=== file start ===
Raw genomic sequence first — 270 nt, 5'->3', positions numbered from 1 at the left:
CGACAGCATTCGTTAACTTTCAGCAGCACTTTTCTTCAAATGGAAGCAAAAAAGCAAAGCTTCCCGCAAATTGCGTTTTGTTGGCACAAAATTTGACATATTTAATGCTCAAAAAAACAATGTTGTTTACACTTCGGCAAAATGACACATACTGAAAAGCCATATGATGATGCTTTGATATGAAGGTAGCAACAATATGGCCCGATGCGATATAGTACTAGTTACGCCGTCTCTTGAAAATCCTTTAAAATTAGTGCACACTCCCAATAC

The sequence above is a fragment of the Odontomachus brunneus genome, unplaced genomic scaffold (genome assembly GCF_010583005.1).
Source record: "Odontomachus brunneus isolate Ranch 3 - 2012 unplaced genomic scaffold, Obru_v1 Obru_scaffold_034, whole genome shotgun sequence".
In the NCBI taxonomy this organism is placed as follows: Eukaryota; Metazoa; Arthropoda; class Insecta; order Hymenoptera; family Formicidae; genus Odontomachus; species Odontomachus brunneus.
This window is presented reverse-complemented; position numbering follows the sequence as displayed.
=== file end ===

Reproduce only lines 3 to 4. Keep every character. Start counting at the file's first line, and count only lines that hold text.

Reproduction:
The sequence above is a fragment of the Odontomachus brunneus genome, unplaced genomic scaffold (genome assembly GCF_010583005.1).
Source record: "Odontomachus brunneus isolate Ranch 3 - 2012 unplaced genomic scaffold, Obru_v1 Obru_scaffold_034, whole genome shotgun sequence".